The Effect Of Incorporation Of Tanker Charter Party In-Transit Loss Clause Into The Bill Of Lading Contract Of Carriage
For crude oil cargoes which lose volume during the sea carriage, the tanker shipping companies and oil trading companies stipulate in charter parties a quantity loss allowance. The extent of quantity loss allowance is in function of the characteristics of the crude oil transported, length of the voyage and data gathered from the previous voyage analysis reports.
There are two types of quantity loss allowance clauses: out-turn loss clauses and in-transit loss clauses.
The out-turn loss clauses stipulate that the cargo quantity difference is to be determined by comparing the Bill of Lading quantity figures with the out-turn report quantity figures ascertained ashore after discharge, thereby avoiding disputes with the cargo insurers who settle the shortage claims on the same basis.
The risk for the carriers is that the shore-ship differences may exceed the agreed quantity loss allowance and the charterer will deduct from freight the value of shortage exceeding the quantity loss allowance without there being any actual quantity loss during the sea carriage.
The effect of out-turn loss clause has been considered in the English law case Lakeport Navigation Company Panama S.A. v. Anonima Petroli Italiana S.p.A. (The "Olympic Brilliance")1.
The out-turn loss clause had the following provisions:
"If there is a difference of more than 0.5% between Bill of Lading figures and delivered cargo as ascertained by Customs Authorities at discharging port, Charterers have the right to deduct from freight the CIF value of the short delivered cargo."
There was a shortage of 2,420 metric tonnes between the Bill of Lading quantity and out-turn quantity stated in the Customs Authority`s certificate. While there was no actual breach of contract of carriage by the carrier to explain that shortage, the English Court of Appeal held that the clause allows the charterer to make a deduction from freight as a final settlement of freight payment.
The in-transit loss clauses stipulate that the cargo quantity difference is to be determined by comparing the quantity figures obtained by ullage measurement of vessel`s tanks after loading and before discharge.
The in-transit loss clauses were initially drafted for oil tanker charter parties following a series of US Court decisions in the early 1980s which declined to accept a trade allowance for in-transit loss in oil trade in the absence of a specific reference in the contract of carriage2. In Kerr-McGee Refining Corporation v. M/V La Libertad3, Amerada Hess Corp. v. S.S. Phillips Oklahoma4 and Sun Oil Company of Pennsylvania v. M/T Carisle5, the US Courts held that the section 1303 (8) of US COGSA6 precludes the implication of a trade allowance for in-transit loss in the contract of carriage. In Kerr-McGee Refining Corporation v. M/V La Libertad7, the US District Court for the Southern District of New York held that:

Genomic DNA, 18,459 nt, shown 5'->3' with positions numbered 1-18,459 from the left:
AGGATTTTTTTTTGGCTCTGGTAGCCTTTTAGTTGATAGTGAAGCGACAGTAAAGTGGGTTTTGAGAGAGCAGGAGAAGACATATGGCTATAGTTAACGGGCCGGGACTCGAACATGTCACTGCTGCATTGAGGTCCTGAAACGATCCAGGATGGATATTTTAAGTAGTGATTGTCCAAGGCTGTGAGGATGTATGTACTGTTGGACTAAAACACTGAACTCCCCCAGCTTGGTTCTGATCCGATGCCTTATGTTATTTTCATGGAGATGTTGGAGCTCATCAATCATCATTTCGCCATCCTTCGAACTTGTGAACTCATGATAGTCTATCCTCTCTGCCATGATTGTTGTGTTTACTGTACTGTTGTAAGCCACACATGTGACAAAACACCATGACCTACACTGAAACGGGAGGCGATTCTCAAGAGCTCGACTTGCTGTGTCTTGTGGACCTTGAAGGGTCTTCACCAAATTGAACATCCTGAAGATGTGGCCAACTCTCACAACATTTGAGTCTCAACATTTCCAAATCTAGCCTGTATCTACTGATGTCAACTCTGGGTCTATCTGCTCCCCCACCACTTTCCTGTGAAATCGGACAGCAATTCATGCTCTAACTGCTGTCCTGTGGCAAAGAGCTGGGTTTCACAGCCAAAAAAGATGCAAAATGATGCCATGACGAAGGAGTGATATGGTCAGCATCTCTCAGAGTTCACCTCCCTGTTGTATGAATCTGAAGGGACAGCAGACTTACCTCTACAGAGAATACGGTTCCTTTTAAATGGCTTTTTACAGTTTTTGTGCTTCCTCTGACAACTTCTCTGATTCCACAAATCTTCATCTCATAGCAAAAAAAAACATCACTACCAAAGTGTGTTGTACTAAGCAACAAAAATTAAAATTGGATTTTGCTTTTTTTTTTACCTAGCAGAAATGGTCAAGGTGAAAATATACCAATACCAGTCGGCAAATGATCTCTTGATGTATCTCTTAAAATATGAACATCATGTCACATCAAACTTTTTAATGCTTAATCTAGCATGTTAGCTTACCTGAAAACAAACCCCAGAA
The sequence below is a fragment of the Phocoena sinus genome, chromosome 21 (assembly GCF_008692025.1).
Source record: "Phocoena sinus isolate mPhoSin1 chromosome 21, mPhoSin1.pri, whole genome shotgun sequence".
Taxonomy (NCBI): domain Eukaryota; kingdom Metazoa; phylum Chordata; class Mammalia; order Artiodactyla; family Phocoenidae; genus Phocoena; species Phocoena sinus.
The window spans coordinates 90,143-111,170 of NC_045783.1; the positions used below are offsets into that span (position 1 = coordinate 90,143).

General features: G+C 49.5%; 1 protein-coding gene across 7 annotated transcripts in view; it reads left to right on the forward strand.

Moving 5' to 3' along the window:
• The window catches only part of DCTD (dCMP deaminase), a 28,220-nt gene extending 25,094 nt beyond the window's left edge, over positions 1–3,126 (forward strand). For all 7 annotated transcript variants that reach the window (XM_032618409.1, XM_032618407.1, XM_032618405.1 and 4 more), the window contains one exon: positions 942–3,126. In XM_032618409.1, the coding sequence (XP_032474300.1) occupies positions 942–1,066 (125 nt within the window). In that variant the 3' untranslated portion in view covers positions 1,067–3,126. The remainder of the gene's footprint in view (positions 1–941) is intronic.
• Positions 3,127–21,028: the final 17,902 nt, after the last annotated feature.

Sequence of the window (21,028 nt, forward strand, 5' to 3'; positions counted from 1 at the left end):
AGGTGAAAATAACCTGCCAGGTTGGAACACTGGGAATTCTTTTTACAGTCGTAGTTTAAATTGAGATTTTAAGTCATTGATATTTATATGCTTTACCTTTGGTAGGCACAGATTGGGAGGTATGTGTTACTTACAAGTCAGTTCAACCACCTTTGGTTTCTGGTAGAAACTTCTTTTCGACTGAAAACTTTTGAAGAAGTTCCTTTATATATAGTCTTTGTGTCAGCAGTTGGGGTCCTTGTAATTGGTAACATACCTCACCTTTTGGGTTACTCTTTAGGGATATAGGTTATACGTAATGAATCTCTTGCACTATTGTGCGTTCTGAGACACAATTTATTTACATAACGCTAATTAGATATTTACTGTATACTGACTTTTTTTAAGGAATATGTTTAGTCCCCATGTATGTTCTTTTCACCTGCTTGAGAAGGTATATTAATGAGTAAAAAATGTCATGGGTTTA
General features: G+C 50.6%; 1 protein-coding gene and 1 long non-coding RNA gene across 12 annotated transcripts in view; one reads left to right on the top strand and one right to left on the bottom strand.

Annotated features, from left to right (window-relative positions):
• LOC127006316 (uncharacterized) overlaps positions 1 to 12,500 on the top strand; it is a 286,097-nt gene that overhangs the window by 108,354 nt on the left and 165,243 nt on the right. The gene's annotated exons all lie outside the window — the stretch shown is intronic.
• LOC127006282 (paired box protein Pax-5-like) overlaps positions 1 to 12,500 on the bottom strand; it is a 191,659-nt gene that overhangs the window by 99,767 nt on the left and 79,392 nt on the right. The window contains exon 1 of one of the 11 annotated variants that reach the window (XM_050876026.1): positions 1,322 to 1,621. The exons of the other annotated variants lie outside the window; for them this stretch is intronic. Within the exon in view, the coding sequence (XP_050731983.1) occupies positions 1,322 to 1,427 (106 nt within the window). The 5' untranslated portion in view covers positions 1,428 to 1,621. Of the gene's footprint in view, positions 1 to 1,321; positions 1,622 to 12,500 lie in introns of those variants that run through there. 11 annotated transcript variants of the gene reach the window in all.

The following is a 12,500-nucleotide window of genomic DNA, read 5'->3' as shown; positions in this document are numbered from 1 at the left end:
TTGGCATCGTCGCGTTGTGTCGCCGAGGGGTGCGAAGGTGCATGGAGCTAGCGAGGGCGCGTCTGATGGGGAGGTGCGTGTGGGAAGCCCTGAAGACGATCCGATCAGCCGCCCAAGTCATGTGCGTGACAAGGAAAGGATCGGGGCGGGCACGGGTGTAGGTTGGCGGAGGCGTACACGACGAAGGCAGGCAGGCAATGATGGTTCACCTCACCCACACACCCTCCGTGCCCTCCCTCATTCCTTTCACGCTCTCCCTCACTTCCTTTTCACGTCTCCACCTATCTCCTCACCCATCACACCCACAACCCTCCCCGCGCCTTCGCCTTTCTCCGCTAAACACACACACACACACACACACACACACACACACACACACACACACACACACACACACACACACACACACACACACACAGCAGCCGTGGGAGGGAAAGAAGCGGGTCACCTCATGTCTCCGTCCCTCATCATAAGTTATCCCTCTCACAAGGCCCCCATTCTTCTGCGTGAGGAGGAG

"Although there is evidence of an industry practice to accept a 0.5% tolerance, both in the settlement of claims and in arbitration, we decline to mandate acceptance of such a tolerance in this litigated dispute, in which the charter party makes no reference to a 0.5% tolerance."
The US law requirement for express reference in the contract of carriage of the in-transit loss allowance means that an in-transit loss allowance can be opposable to a third party holder of Charter Party Bill of Lading, such as a CFR or CIF buyer, only if the in-transit loss allowance is specified in a charter party clause and the charter party containing the clause is properly incorporated in the Bill of Lading or alternatively, if the Bill of Lading`s Conditions of Carriage include a clause that the carrier shall not be responsible for any in-transit loss that is below the specified tolerance.
If the Bills of Lading incorporate charter parties with in-transit loss clauses, in case of shortage claims the shipowners would only be liable for cargo quantity shortages in excess of contractual loss allowance. Another effect of incorporation into the Bills of Lading of the in-transit loss clauses is that in case of shortage claims the Courts will normally give preference to the evidence provided by vessel`s ullage reports rather than the Bills of Lading and out-turn report.
There are three types of in-transit loss clauses:
- clauses whereby the cargo quantity difference is to be determined by comparing the vessel`s Total Calculated Volume figures after loading and before discharge, as shown in the example below:
"Owners will be responsible for the full amount of any in-transit loss if in-transit loss exceeds 0.2% as determined by an independent surveyor mutually acceptable and paid 50/50 between Owners and Charterers.
Charterers shall have the right to claim from the Owners an amount equal to the FOB port of loading value of such loss of cargo plus freight due with respect thereto. "In-transit loss" is defined as the difference between Vessel`s Total Calculated Volume figures after loading and before discharge."
- clauses whereby the cargo quantity difference is to be determined by comparing the vessel`s Gross Standard Volume figures after loading and before discharge, as shown in the example below: